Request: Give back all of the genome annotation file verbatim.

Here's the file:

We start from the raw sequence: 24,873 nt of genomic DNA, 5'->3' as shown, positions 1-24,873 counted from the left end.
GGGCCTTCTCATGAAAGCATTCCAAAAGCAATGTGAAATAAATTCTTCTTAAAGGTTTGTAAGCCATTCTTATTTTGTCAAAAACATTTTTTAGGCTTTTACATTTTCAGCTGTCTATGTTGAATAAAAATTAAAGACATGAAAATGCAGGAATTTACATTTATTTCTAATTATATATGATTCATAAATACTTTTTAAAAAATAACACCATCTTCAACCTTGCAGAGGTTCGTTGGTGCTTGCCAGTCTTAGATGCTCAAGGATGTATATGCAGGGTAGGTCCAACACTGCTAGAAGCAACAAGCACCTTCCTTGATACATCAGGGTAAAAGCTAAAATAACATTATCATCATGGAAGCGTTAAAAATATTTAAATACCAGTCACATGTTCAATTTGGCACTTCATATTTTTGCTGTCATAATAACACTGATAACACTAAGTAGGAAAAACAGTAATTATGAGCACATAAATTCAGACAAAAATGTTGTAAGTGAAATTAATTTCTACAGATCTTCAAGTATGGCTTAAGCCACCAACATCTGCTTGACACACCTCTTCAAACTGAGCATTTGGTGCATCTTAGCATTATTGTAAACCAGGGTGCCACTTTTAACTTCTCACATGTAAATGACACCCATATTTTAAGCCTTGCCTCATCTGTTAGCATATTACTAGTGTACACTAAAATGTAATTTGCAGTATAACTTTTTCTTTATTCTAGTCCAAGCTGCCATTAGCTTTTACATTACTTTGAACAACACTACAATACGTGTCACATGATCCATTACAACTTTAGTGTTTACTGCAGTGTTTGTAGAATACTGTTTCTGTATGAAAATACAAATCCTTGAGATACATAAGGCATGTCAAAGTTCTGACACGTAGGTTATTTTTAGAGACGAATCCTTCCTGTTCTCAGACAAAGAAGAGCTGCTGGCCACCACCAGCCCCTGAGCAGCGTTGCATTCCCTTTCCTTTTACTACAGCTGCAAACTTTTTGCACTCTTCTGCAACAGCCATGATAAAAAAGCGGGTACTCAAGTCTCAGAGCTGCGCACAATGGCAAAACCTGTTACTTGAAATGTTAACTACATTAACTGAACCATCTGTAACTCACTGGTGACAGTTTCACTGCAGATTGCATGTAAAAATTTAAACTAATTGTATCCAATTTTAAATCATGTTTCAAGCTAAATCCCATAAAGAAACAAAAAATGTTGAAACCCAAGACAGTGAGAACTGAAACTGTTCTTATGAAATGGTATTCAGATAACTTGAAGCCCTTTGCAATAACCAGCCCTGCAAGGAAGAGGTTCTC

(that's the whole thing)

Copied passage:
We start from the raw sequence: 24,873 nt of genomic DNA, 5'->3' as shown, positions 1-24,873 counted from the left end.
GGGCCTTCTCATGAAAGCATTCCAAAAGCAATGTGAAATAAATTCTTCTTAAAGGTTTGTAAGCCATTCTTATTTTGTCAAAAACATTTTTTAGGCTTTTACATTTTCAGCTGTCTATGTTGAATAAAAATTAAAGACATGAAAATGCAGGAATTTACATTTATTTCTAATTATATATGATTCATAAATACTTTTTAAAAAATAACACCATCTTCAACCTTGCAGAGGTTCGTTGGTGCTTGCCAGTCTTAGATGCTCAAGGATGTATATGCAGGGTAGGTCCAACACTGCTAGAAGCAACAAGCACCTTCCTTGATACATCAGGGTAAAAGCTAAAATAACATTATCATCATGGAAGCGTTAAAAATATTTAAATACCAGTCACATGTTCAATTTGGCACTTCATATTTTTGCTGTCATAATAACACTGATAACACTAAGTAGGAAAAACAGTAATTATGAGCACATAAATTCAGACAAAAATGTTGTAAGTGAAATTAATTTCTACAGATCTTCAAGTATGGCTTAAGCCACCAACATCTGCTTGACACACCTCTTCAAACTGAGCATTTGGTGCATCTTAGCATTATTGTAAACCAGGGTGCCACTTTTAACTTCTCACATGTAAATGACACCCATATTTTAAGCCTTGCCTCATCTGTTAGCATATTACTAGTGTACACTAAAATGTAATTTGCAGTATAACTTTTTCTTTATTCTAGTCCAAGCTGCCATTAGCTTTTACATTACTTTGAACAACACTACAATACGTGTCACATGATCCATTACAACTTTAGTGTTTACTGCAGTGTTTGTAGAATACTGTTTCTGTATGAAAATACAAATCCTTGAGATACATAAGGCATGTCAAAGTTCTGACACGTAGGTTATTTTTAGAGACGAATCCTTCCTGTTCTCAGACAAAGAAGAGCTGCTGGCCACCACCAGCCCCTGAGCAGCGTTGCATTCCCTTTCCTTTTACTACAGCTGCAAACTTTTTGCACTCTTCTGCAACAGCCATGATAAAAAAGCGGGTACTCAAGTCTCAGAGCTGCGCACAATGGCAAAACCTGTTACTTGAAATGTTAACTACATTAACTGAACCATCTGTAACTCACTGGTGACAGTTTCACTGCAGATTGCATGTAAAAATTTAAACTAATTGTATCCAATTTTAAATCATGTTTCAAGCTAAATCCCATAAAGAAACAAAAAATGTTGAAACCCAAGACAGTGAGAACTGAAACTGTTCTTATGAAATGGTATTCAGATAACTTGAAGCCCTTTGCAATAACCAGCCCTGCAAGGAAGAGGTTCTC